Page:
It is Monday morning and time again for another blog, based on my recently published book, Confessions of a Government Man: How to Succeed in Any Bureaucracy. My memoirs of my GSA career are probably not as newsworthy as those recently published by George Bush, but they’re a lot funnier. My last blog had to do with the United States Courts, specifically a federal judge who detained me at gunpoint during an unfortunate misunderstanding on my part. Today I have just a few quickies. These short tales are but a few of the many episodes with judges which I discuss in Confessions.
Designing a courthouse with a committee of judges is like designing a mansion for a sultan with eleven wives. Here are a few cases in point
A chief judge insisted upon a window behind the bench of his courtroom in a building under design because he wanted natural light. This was against the advice of the world-class project architect and anyone else with any common sense. Did I say that among their eccentricities, some judges consider themselves to be the great American architect? The result of this fiasco, as predicted, was that the natural light coming in from the aforesaid window prevented anyone from seeing the judge. Then the judge said, “Why didn’t anyone in GSA tell us this would happen?” (At that point I popped a few more Excedrins) The solution was to spend about $60,000 to have an artist create a custom designed and aesthetically pleasing fabric to install over the window. Ironically, the fabric looked so nice that architectural reviewers considered this an act of genius, with the judge of course, accepting all credit for this innovative design feature.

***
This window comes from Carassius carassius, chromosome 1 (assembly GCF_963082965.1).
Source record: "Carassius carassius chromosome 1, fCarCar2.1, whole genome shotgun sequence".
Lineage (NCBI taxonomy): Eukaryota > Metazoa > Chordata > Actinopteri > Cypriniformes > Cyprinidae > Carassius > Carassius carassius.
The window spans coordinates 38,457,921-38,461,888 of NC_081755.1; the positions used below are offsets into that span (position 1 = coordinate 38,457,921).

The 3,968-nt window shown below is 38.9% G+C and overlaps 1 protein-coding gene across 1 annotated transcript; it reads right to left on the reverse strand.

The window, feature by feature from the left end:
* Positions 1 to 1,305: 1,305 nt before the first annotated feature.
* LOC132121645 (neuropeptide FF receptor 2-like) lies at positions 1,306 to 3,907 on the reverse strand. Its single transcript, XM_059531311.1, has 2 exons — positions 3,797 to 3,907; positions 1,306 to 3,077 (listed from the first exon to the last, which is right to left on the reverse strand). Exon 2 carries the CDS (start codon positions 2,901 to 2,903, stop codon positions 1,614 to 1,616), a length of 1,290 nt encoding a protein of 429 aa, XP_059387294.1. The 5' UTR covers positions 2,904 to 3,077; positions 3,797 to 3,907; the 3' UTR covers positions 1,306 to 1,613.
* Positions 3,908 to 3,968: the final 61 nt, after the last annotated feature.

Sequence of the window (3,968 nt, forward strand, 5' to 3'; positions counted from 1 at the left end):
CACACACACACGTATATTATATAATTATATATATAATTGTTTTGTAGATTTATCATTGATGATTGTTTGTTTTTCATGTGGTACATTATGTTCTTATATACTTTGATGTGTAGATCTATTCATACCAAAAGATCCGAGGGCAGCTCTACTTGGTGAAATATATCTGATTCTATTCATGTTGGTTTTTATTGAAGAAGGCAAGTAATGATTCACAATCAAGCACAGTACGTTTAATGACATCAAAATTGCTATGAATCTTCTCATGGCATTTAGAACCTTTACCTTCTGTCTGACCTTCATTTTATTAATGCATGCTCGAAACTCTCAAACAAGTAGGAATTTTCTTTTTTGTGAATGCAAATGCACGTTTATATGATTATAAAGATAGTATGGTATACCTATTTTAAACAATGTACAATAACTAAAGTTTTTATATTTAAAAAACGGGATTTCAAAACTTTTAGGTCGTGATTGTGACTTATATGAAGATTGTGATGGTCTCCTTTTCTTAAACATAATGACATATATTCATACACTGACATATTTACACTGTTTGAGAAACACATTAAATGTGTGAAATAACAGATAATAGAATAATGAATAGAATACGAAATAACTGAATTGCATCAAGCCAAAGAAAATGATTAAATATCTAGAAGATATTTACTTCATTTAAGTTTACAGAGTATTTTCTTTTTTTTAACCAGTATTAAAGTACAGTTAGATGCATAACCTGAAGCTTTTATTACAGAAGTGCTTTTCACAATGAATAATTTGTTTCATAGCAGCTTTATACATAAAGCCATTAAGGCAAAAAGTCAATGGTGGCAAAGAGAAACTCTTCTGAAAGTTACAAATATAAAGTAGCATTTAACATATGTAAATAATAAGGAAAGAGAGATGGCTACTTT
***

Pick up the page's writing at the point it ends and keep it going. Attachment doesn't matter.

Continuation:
In a similar show of stubbornness, a female judge insisted that her newly created chambers in a renovated building face the side of the building with a great view but a church steeple across the street. We told her that the bells will disturb her. “Don’t worry,” she said. “My brother is a contractor and he can design another seal inside the window which will block out the sounds.”
The bells disturbed her. Her brother’s creation didn’t work. What was her newest solution? “Tell the pastor not to ring the bells during the day.” She ultimately came to terms with an hourly serenade.
How can I forget the frantic call from a GSA building manager after a judge demanded that he immediately replace the toothbrush holder in the judge’s private bathroom because it didn’t match the marble? I told our building manager that it would be cheaper for the government if he would just go up and brush the judge’s teeth for him.